(***) Note that at various points in the episode, he walks past a man with a hood over his head wearing what looks like Kevin's Mapleton PD uniform, and winds up sharing an elevator with a crying priest attired similarly to another item in that closet.
The episode also very carefully walked the knife edge of peppering the whole story with strange details — the loose bird (which evoked the bird that flew out of the box Erika buried), bursts of noise and static from the TV before Kevin Sr. finally turned up, the bizarre lie detector with the red bulb, the nightmare version of Jarden and its exterior — while the story itself felt relatively coherent. Kevin had a problem, and this was either his mind's way or the cosmos' way of dealing with it. While talking to the man on the bridge to Jarden, Kevin suggests that none of this is real — that it's not a big deal to try drowning Patti, even in little girl form — while the man replies that, "This is more real than it's ever been." And whatever the nature of this place is, it wears on Kevin the longer he's in it.
For all that he wants to be rid of Patti, the experience only humanizes her in his mind. When he encounters her in her presidential candidate incarnation, he finally comes to understand, and perhaps even appreciate, the ethos of the Guilty Remnant. In his encounters with Neil, and with little girl Patti, he develops sympathy for her after learning of the other men in her life who kept asking her to be silent — a silence she never fully understood the power of until she was in that "Jeopardy" green room — just like he's been all season. In her little girl form, in fact she's so ready and willing to be punished that it pains Kevin to have to hear her suggest different ways he might get her into the well, until he has to impulsively push her in so he doesn't have to listen to more. Yet when she finally turns into the real Patti that he knows, he climbs down (and then falls into) the well, and hears her story about how — in a world that would soon come to be defined by people disappearing, in one way or another — she had the perfect opportunity to vanish from Neil's life and couldn't take it. We know from last week that she (if she exists at all in this form) is just as desperate to be free of him as he is of her, yet when they're at the bottom of the well together, she admits to being scared of what's about to happen, and she even struggles against his drowning of her, at the bottom of a hole not far from where that first cave collapsed all those centuries ago.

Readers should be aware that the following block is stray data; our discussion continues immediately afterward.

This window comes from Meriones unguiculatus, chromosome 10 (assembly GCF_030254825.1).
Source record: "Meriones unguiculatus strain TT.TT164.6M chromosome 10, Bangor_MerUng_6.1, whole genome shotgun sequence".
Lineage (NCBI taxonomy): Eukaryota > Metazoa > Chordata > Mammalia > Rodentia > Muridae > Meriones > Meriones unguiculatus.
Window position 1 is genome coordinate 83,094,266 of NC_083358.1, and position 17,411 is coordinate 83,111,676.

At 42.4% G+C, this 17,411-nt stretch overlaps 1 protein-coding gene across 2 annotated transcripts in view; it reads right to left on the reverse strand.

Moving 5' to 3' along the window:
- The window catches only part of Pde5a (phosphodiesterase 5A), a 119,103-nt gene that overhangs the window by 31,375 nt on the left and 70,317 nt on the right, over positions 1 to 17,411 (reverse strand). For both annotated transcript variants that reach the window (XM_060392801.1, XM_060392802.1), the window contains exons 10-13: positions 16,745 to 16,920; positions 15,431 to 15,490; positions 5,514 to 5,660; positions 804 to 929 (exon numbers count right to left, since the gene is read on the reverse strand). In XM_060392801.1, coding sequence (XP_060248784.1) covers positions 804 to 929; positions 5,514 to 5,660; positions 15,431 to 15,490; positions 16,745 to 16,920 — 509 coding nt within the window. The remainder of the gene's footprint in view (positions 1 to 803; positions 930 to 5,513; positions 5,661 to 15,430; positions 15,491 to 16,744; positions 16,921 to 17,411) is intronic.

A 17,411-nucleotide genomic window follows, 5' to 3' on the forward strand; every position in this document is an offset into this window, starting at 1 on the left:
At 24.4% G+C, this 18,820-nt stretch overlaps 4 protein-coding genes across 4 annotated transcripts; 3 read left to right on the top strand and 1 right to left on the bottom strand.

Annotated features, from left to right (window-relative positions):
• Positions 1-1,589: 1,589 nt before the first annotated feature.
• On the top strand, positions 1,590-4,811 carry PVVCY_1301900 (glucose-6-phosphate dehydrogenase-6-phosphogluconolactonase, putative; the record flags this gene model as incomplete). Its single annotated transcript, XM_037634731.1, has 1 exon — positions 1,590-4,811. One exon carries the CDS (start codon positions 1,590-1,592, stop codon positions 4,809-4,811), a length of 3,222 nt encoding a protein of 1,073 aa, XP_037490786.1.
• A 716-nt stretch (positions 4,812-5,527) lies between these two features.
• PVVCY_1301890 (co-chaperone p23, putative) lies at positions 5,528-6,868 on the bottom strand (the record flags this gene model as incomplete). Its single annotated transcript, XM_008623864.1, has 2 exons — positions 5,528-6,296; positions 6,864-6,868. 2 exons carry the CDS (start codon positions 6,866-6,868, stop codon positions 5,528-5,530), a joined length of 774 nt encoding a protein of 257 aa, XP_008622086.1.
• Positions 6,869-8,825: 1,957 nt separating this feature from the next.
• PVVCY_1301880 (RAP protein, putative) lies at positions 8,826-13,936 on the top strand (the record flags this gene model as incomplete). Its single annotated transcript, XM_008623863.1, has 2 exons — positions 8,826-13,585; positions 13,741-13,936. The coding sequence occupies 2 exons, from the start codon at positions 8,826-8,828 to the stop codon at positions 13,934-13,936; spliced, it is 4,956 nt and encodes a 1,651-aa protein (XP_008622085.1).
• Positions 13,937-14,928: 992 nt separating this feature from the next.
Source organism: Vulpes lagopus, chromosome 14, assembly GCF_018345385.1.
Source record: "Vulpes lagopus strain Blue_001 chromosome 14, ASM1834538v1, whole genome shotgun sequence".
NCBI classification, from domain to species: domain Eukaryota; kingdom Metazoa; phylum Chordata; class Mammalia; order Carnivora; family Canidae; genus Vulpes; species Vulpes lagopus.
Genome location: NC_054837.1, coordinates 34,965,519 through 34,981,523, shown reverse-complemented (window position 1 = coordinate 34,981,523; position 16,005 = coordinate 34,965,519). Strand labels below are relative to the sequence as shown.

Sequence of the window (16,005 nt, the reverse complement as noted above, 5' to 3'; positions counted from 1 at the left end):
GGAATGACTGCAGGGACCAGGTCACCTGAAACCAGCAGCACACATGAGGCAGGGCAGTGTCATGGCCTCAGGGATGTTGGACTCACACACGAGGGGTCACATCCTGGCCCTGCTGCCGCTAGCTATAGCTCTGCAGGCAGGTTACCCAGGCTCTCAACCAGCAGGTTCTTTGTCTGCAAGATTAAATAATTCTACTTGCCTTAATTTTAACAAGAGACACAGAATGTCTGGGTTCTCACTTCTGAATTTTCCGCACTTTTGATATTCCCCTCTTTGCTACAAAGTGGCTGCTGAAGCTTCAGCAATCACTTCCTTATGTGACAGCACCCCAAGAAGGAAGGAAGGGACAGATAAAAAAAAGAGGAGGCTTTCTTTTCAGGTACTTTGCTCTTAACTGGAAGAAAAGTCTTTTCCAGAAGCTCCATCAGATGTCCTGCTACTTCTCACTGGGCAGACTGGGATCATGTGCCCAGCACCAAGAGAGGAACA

I don't know what I expected the show to do in the aftermath of last week's cliffhanger, but I never in a million years would have guessed, "Kevin is reborn as an international assassin who must prevent Patti from being elected president." And yet in the context of the episode, and the series as a whole, it somehow makes perfect sense, and was just as gripping, and powerful, and strange, as the rest of this season.
Even if Kevin Finnerty is a better alias for Tony Soprano than Kevin Harvey is for Kevin Garvey.
Some other thoughts:
* In "Off Ramp," Laurie admitted she didn't know why the Guilty Remnant asks its members to chain smoke, but Kevin figures it out in his encounter with Senator Levin: like everything else they do, the smoking is a constant reminder that the world ended.
* Whether Kevin Sr. was "really" communicating with Kevin or not, I loved realizing that the hotel fire alarms were being caused by Senior — staying in a Perth hotel room that was identical to Junior's — and his new friends had lit an indoor fire.
* While most of the actors we saw tonight had appeared on "The Leftovers" before, that was Gary Basaraba (the awful Jaguar dealer from "Mad Men") as Neil, and Bill Camp (currently in a recurring role as a British scientist on "Manhattan") as the man on the bridge. I wonder if we'll ever find out in an upcoming episode what he whispered to Kevin, or if it (like Bill Murray and Scarlett Johansson's final communication in "Lost in Translation") will forever remain a mystery to us.
What did everybody else think?
Alan Sepinwall may be reached at email@example.com